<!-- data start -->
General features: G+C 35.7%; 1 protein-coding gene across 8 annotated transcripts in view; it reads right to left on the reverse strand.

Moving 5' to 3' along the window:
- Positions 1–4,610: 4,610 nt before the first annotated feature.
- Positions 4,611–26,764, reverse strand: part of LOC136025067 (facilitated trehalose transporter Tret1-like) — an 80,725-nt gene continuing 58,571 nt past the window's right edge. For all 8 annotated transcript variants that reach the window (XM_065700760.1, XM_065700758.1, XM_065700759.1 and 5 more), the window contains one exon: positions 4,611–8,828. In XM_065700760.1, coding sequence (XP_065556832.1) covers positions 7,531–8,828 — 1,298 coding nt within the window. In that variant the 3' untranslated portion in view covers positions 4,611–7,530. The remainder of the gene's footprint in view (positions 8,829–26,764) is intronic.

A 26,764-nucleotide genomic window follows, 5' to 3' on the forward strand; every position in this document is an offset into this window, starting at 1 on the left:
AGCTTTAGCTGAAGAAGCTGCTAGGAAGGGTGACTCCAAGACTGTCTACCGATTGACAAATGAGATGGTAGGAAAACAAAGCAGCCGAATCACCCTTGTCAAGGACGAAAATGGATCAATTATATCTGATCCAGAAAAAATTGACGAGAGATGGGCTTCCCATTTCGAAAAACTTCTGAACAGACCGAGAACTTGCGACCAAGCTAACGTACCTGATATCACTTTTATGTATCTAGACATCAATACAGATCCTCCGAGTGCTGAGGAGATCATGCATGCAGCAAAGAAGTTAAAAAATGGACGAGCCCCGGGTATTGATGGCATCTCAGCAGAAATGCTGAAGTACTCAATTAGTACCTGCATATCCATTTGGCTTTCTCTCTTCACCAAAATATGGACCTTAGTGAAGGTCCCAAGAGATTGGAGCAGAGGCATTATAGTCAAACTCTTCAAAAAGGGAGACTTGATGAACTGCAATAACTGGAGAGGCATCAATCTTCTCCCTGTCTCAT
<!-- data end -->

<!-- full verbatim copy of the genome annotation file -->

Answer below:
General features: G+C 35.7%; 1 protein-coding gene across 8 annotated transcripts in view; it reads right to left on the reverse strand.

Moving 5' to 3' along the window:
- Positions 1–4,610: 4,610 nt before the first annotated feature.
- Positions 4,611–26,764, reverse strand: part of LOC136025067 (facilitated trehalose transporter Tret1-like) — an 80,725-nt gene continuing 58,571 nt past the window's right edge. For all 8 annotated transcript variants that reach the window (XM_065700760.1, XM_065700758.1, XM_065700759.1 and 5 more), the window contains one exon: positions 4,611–8,828. In XM_065700760.1, coding sequence (XP_065556832.1) covers positions 7,531–8,828 — 1,298 coding nt within the window. In that variant the 3' untranslated portion in view covers positions 4,611–7,530. The remainder of the gene's footprint in view (positions 8,829–26,764) is intronic.

A 26,764-nucleotide genomic window follows, 5' to 3' on the forward strand; every position in this document is an offset into this window, starting at 1 on the left:
AGCTTTAGCTGAAGAAGCTGCTAGGAAGGGTGACTCCAAGACTGTCTACCGATTGACAAATGAGATGGTAGGAAAACAAAGCAGCCGAATCACCCTTGTCAAGGACGAAAATGGATCAATTATATCTGATCCAGAAAAAATTGACGAGAGATGGGCTTCCCATTTCGAAAAACTTCTGAACAGACCGAGAACTTGCGACCAAGCTAACGTACCTGATATCACTTTTATGTATCTAGACATCAATACAGATCCTCCGAGTGCTGAGGAGATCATGCATGCAGCAAAGAAGTTAAAAAATGGACGAGCCCCGGGTATTGATGGCATCTCAGCAGAAATGCTGAAGTACTCAATTAGTACCTGCATATCCATTTGGCTTTCTCTCTTCACCAAAATATGGACCTTAGTGAAGGTCCCAAGAGATTGGAGCAGAGGCATTATAGTCAAACTCTTCAAAAAGGGAGACTTGATGAACTGCAATAACTGGAGAGGCATCAATCTTCTCCCTGTCTCAT